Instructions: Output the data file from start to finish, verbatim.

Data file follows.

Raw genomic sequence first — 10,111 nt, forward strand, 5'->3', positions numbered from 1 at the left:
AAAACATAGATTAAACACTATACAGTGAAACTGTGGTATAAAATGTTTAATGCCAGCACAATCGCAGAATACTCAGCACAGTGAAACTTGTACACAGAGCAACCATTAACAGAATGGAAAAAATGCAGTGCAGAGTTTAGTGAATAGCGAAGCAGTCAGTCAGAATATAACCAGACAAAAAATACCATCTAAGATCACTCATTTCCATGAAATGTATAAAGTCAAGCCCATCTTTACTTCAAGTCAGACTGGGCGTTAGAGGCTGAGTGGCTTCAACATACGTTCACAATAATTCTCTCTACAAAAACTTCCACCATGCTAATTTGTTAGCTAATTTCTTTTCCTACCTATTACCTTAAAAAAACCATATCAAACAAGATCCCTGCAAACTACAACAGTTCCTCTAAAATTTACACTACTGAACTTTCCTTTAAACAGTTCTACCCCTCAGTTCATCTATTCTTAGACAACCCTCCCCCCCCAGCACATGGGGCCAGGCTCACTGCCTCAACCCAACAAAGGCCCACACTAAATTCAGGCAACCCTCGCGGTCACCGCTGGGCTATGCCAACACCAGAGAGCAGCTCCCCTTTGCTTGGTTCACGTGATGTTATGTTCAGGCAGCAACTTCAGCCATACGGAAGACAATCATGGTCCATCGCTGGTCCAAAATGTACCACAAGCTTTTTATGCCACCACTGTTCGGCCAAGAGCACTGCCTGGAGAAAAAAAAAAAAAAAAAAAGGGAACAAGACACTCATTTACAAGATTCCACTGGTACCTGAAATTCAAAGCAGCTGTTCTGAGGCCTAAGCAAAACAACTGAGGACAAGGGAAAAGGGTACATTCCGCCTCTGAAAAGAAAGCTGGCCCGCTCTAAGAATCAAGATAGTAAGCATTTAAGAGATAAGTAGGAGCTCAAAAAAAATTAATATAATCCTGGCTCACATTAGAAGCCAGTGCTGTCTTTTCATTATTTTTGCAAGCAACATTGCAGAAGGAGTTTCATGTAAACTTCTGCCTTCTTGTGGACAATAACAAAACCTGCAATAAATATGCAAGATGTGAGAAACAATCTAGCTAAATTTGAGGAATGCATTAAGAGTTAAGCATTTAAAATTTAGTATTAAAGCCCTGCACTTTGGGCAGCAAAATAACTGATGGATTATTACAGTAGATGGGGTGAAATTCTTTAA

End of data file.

Raw genomic sequence first — 10,111 nt, forward strand, 5'->3', positions numbered from 1 at the left:
AAAACATAGATTAAACACTATACAGTGAAACTGTGGTATAAAATGTTTAATGCCAGCACAATCGCAGAATACTCAGCACAGTGAAACTTGTACACAGAGCAACCATTAACAGAATGGAAAAAATGCAGTGCAGAGTTTAGTGAATAGCGAAGCAGTCAGTCAGAATATAACCAGACAAAAAATACCATCTAAGATCACTCATTTCCATGAAATGTATAAAGTCAAGCCCATCTTTACTTCAAGTCAGACTGGGCGTTAGAGGCTGAGTGGCTTCAACATACGTTCACAATAATTCTCTCTACAAAAACTTCCACCATGCTAATTTGTTAGCTAATTTCTTTTCCTACCTATTACCTTAAAAAAACCATATCAAACAAGATCCCTGCAAACTACAACAGTTCCTCTAAAATTTACACTACTGAACTTTCCTTTAAACAGTTCTACCCCTCAGTTCATCTATTCTTAGACAACCCTCCCCCCCCAGCACATGGGGCCAGGCTCACTGCCTCAACCCAACAAAGGCCCACACTAAATTCAGGCAACCCTCGCGGTCACCGCTGGGCTATGCCAACACCAGAGAGCAGCTCCCCTTTGCTTGGTTCACGTGATGTTATGTTCAGGCAGCAACTTCAGCCATACGGAAGACAATCATGGTCCATCGCTGGTCCAAAATGTACCACAAGCTTTTTATGCCACCACTGTTCGGCCAAGAGCACTGCCTGGAGAAAAAAAAAAAAAAAAAAAGGGAACAAGACACTCATTTACAAGATTCCACTGGTACCTGAAATTCAAAGCAGCTGTTCTGAGGCCTAAGCAAAACAACTGAGGACAAGGGAAAAGGGTACATTCCGCCTCTGAAAAGAAAGCTGGCCCGCTCTAAGAATCAAGATAGTAAGCATTTAAGAGATAAGTAGGAGCTCAAAAAAAATTAATATAATCCTGGCTCACATTAGAAGCCAGTGCTGTCTTTTCATTATTTTTGCAAGCAACATTGCAGAAGGAGTTTCATGTAAACTTCTGCCTTCTTGTGGACAATAACAAAACCTGCAATAAATATGCAAGATGTGAGAAACAATCTAGCTAAATTTGAGGAATGCATTAAGAGTTAAGCATTTAAAATTTAGTATTAAAGCCCTGCACTTTGGGCAGCAAAATAACTGATGGATTATTACAGTAGATGGGGTGAAATTCTTTAA